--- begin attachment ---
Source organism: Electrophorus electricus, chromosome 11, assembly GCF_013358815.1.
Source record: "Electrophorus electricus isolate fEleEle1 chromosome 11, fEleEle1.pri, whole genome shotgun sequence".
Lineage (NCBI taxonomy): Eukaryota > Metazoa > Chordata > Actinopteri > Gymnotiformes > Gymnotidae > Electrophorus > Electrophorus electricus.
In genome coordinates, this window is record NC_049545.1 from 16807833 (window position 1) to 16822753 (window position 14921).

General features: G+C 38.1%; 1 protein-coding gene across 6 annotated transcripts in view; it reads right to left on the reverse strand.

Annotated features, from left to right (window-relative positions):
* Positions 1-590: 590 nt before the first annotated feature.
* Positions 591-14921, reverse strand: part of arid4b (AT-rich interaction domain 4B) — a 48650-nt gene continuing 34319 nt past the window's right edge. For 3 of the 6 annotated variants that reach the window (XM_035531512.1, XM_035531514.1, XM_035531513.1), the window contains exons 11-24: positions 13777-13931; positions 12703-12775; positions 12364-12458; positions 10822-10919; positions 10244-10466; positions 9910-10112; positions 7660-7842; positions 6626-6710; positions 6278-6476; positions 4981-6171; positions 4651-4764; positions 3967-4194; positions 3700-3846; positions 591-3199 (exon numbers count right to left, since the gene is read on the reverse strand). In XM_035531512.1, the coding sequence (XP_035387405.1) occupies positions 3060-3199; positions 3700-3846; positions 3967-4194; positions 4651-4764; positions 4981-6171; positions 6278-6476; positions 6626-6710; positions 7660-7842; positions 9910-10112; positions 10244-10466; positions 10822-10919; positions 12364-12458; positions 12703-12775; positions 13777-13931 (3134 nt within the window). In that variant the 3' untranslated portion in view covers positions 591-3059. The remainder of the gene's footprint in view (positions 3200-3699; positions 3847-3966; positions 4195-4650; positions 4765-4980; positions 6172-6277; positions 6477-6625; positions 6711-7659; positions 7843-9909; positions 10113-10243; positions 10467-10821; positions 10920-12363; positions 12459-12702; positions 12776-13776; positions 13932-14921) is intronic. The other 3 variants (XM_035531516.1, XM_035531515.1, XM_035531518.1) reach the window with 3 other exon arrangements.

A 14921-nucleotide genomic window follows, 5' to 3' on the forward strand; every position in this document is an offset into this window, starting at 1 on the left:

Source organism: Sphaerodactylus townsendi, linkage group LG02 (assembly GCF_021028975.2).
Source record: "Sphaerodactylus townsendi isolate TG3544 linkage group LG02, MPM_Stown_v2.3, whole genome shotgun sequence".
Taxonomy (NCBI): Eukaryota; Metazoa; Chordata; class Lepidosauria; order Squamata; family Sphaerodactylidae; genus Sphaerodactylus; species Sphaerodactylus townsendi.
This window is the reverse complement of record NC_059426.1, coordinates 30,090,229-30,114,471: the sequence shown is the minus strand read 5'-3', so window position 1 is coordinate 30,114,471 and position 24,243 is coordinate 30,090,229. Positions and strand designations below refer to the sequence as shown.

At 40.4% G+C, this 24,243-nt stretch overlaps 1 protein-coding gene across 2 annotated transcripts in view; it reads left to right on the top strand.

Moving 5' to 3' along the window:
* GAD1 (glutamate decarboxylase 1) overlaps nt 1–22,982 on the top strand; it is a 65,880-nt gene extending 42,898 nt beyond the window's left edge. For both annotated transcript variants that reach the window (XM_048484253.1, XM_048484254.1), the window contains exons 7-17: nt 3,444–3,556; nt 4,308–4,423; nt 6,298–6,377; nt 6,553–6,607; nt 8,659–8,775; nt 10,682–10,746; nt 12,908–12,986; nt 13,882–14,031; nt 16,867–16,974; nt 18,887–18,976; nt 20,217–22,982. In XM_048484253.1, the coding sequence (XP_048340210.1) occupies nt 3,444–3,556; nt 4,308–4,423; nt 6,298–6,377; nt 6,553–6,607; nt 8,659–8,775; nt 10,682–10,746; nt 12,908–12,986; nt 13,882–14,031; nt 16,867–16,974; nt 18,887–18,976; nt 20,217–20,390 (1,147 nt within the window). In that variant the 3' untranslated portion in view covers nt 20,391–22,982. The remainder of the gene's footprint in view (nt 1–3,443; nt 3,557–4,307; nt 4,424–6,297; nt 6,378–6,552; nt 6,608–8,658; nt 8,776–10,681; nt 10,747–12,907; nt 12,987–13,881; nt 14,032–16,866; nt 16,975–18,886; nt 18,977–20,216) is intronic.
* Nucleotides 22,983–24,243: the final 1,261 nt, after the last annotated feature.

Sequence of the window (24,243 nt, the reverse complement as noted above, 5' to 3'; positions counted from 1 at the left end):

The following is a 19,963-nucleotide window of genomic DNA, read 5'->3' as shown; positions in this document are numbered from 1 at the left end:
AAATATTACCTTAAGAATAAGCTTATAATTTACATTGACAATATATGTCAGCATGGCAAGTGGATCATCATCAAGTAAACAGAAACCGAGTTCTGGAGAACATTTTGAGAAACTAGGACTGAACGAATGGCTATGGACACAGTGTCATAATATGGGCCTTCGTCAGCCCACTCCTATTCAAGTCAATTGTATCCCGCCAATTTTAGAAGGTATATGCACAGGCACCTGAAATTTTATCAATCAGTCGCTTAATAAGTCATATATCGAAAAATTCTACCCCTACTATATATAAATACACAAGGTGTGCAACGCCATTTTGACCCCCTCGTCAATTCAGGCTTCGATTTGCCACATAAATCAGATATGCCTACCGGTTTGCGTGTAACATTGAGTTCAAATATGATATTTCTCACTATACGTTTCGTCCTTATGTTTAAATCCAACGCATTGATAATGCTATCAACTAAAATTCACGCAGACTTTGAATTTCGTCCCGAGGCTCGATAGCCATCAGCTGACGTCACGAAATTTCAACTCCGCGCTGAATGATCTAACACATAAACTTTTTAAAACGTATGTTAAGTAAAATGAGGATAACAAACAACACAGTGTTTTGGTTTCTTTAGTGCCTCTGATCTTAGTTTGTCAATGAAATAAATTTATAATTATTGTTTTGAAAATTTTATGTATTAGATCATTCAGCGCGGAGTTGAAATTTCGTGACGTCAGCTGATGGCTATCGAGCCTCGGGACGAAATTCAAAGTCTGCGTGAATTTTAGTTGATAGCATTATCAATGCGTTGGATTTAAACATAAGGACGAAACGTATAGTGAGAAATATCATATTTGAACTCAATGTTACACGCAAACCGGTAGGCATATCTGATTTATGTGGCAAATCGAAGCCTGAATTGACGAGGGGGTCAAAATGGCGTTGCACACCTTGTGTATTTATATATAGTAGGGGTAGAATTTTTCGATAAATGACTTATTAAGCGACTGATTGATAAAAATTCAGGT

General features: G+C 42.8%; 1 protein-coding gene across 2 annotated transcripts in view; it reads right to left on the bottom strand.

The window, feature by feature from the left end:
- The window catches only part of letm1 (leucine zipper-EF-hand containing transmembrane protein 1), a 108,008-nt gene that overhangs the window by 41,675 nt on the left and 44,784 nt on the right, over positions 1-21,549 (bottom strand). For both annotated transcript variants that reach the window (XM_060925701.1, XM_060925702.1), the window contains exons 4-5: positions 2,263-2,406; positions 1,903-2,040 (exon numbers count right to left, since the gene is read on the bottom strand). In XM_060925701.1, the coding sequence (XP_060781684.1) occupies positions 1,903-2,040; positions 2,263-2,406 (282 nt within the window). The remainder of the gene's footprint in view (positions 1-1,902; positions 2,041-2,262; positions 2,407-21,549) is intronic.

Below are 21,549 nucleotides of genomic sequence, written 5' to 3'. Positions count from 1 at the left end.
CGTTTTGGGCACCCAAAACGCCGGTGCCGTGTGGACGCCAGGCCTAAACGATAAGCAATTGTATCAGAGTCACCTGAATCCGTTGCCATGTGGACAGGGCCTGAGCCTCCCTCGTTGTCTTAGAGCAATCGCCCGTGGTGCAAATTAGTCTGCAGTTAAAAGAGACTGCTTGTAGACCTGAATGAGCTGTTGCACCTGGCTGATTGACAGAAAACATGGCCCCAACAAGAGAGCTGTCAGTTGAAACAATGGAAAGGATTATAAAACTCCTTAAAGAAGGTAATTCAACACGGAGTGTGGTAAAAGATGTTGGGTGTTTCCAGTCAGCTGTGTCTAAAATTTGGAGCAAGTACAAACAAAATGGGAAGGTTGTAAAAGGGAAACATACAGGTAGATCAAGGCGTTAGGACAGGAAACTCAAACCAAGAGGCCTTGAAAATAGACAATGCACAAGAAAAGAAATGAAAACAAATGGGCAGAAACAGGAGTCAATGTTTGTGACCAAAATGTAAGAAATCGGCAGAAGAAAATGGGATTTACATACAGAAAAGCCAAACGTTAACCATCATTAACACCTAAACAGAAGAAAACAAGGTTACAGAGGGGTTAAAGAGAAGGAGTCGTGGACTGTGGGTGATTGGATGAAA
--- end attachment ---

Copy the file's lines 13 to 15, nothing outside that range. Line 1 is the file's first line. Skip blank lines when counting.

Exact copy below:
This window is the reverse complement of record NC_059426.1, coordinates 30,090,229-30,114,471: the sequence shown is the minus strand read 5'-3', so window position 1 is coordinate 30,114,471 and position 24,243 is coordinate 30,090,229. Positions and strand designations below refer to the sequence as shown.

At 40.4% G+C, this 24,243-nt stretch overlaps 1 protein-coding gene across 2 annotated transcripts in view; it reads left to right on the top strand.

Moving 5' to 3' along the window: